What the library is about: the four C’s

Since the 1970’s when the library world developed computer-readable metadata to the 1980’s when Tim Berners-Lee created the web at the CERN, the role of a library has evolved with and beyond network technologies in the last 30 years. As a dynamic institution, it will undoubtedly continue to change in the next decades. Its current role can be summed up by 4 C’s:

  • Conduit.  Computing and network technologies have become essential utilities as basic as wiring and plumbing. Necessary but not sufficient, they are the pipes through which libraries communicate with users and provide them with digital information.
  • Content.  Libraries scour the vast universe of information for a limited subset and organize it for access to meet their users’ needs. All libraries are indeed local.
  • Context.  Decontextualized information can quickly atrophy to noise. Libraries help their users evaluate and contextualize information in a framework–critical, academic or personal–relevant to them. A library’s ultimate business is not information but transformative knowledge and learning behavior.
  • Community.  Libraries provide a site–physical and electronic–in which social and learning communities take place. In the best of worlds, the two are interrelated, for learning is essentially a dialogic process.

For more information on the evolving library, see Library as Place: Rethinking Roles, Rethinking Space.

Entrepreneurship, small business, and the library

As BusinessWeek Online notes, the library is the next best thing to an MBA. While the article discusses the help and resources available at public libraries, Bailey Library has plenty of resources for those interested in starting their own business.

There is a custom, constantly updating list of library books, e-books and audiovisual materials from the library in the Library Catalog. Look in the “Library Info” box in the upper right hand corner of the Library Catalog, choose the “MORE” link, and then click on “Small business and entrepreneurship.”

A new series of guides, Entrepreneur magazine’s Step by Step Start Up Guides for specific small businesses such as lawn care, restaurants, and automotive detailing, will be available soon in the reference section.

If you need help with finding resources at the Bailey Library, stop by the Reference and Research Assistance desk during open library hours, call 734-973-3431, or use the Research Help Now live chat reference service.

In order to borrow books from the Bailey Library, you need to be a current student, faculty, or staff member (yes, and current does mean registered for the currently active semester). However, anyone may use materials within the library during open library hours.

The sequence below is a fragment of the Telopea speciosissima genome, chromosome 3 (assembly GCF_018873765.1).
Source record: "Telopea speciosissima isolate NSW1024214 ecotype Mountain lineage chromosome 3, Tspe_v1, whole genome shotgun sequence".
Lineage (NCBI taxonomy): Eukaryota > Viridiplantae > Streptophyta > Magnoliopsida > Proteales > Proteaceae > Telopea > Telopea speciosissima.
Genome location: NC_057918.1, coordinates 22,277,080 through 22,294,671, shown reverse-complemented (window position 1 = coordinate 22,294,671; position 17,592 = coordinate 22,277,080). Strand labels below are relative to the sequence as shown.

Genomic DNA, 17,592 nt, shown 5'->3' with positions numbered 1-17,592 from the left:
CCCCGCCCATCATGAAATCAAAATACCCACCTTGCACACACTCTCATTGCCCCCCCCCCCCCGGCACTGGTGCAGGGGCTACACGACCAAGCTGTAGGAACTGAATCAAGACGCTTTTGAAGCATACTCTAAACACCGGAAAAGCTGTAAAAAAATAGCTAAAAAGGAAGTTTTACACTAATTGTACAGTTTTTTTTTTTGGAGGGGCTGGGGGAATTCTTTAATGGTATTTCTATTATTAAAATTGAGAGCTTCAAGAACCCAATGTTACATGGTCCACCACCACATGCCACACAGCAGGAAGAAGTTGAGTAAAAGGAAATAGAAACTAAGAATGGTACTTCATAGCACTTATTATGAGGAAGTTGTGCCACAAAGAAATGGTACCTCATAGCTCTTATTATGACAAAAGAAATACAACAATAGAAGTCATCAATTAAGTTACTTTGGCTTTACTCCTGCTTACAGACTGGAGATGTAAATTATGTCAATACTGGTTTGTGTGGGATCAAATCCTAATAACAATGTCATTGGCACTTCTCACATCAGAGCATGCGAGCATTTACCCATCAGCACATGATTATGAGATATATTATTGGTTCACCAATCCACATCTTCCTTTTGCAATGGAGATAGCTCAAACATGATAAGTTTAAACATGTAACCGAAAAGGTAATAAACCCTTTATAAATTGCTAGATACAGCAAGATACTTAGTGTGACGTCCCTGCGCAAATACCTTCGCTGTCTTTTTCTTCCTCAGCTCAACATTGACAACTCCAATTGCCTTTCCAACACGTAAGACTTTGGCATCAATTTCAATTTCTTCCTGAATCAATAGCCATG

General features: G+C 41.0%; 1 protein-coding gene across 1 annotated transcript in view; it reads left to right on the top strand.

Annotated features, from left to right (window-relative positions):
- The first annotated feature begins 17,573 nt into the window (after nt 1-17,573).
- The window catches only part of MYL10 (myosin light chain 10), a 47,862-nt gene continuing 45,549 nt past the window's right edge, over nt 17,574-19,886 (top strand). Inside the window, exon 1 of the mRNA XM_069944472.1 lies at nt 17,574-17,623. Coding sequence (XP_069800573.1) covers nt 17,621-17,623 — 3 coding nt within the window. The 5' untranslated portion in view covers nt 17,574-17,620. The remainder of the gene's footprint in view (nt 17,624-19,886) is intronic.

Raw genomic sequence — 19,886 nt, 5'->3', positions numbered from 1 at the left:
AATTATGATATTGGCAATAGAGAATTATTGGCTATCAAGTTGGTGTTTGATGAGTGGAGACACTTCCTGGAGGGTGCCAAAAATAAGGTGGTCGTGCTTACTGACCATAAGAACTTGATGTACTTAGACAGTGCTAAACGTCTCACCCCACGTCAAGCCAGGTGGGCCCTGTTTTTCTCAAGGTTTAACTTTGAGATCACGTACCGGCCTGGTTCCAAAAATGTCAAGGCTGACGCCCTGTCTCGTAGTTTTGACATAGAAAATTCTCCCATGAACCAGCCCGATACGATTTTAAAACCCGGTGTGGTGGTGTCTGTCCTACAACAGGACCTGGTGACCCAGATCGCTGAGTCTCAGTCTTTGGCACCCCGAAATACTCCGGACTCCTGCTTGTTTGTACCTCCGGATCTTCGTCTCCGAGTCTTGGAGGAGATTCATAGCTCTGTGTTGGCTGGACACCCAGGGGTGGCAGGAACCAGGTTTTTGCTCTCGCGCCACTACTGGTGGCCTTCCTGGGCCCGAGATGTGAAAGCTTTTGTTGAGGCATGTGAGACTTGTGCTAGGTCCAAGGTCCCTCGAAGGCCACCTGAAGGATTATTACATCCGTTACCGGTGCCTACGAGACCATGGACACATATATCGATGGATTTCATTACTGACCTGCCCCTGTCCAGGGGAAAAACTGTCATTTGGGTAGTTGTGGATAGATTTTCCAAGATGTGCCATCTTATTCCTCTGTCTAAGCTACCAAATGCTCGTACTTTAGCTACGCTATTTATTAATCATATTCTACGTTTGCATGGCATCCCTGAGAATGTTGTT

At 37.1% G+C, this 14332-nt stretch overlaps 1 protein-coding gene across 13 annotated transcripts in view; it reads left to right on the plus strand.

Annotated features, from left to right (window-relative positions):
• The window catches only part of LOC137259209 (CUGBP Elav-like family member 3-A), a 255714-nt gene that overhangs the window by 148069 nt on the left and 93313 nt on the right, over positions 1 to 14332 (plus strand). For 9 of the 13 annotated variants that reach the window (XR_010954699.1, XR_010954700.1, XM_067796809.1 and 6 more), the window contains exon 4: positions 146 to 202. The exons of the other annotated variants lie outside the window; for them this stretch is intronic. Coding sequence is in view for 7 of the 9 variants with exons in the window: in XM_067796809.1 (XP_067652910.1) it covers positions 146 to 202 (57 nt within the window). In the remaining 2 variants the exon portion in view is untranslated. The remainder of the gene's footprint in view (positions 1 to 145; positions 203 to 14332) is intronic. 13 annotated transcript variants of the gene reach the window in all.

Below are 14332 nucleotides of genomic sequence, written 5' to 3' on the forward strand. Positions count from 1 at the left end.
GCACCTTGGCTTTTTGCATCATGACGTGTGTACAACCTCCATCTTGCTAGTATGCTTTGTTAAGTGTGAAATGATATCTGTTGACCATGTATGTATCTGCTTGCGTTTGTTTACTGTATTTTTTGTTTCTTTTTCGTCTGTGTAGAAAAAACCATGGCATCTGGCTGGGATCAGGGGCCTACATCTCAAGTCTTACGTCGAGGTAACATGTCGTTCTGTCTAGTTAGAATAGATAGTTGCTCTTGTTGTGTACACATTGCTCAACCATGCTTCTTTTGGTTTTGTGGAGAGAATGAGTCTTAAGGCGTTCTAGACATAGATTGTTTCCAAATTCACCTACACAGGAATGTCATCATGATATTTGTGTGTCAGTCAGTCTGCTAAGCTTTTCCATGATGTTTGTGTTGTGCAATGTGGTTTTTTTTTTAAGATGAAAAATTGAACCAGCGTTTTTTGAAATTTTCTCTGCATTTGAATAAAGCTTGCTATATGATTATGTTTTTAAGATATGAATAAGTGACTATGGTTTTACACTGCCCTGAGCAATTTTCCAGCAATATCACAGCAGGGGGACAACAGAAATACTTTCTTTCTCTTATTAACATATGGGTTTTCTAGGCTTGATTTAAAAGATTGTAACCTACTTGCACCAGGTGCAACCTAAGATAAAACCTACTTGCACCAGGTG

Patriot Act and Libraries: The Connecticut Four

Barbara Bailey, Peter Chase, George Christian, and Jan Nocek, four librarians of Library Connection, a non-profit cooperative serving 26 libraries in Connecticut, were served with a National Security Letter (NSL) under the Patriot Act in 2005.

National Security Letters allowed law enforcement officials to obtain business clients’–in this case, library users’–records without a judge’s approval, as well as enforce a gag order under which the letter recipients were forbidden to discuss the matter except with their attorneys.

Although NSLs trump state privacy laws, such as the Michigan Privacy Act, the four Connecticut librarians, believing in the sacrosanctity of users’ privacy as codified in their professional creed, filed suit against the Justice Department based on First Amendment constitutional grounds.

In September 2005, a Connecticut district court judge decided in favor of the plaintiffs, ruling that their First Amendment rights had been violated and revealing their identities would not harm any ongoing investigation. It was not till March 2006, when the Justice Department decided not to appeal, that the librarians could publicly identify themselves, although they still could not discuss their NSL.

According to an ABC News report, in 2005 alone, 9,254 NSL’s were issued. As revised in March 2006, the Patriot Act, originally allowing NSLs to be issued to any library, can now only do so to libraries that also act as Internet service providers; and it permits federal authorities to decide on a case-by-case basis if the letter recipients’ anonymity is necessary. That NSLs can still be issued without a judge’s approval remains in effect.

For more information on the case, see the American Library Association press release; the four plaintiffs’ statements (Bailey, Chase, Christian and Nocek) on the ACLU’s Library Case portion of their website, and the NY times article (registration may be required) — or you can get the article online through the library research databases (you may need to log in with your WCC ID number from off campus).

Update: The Department of Justice has dropped the request for the library records, according the this entry in the Law Librarian Blog.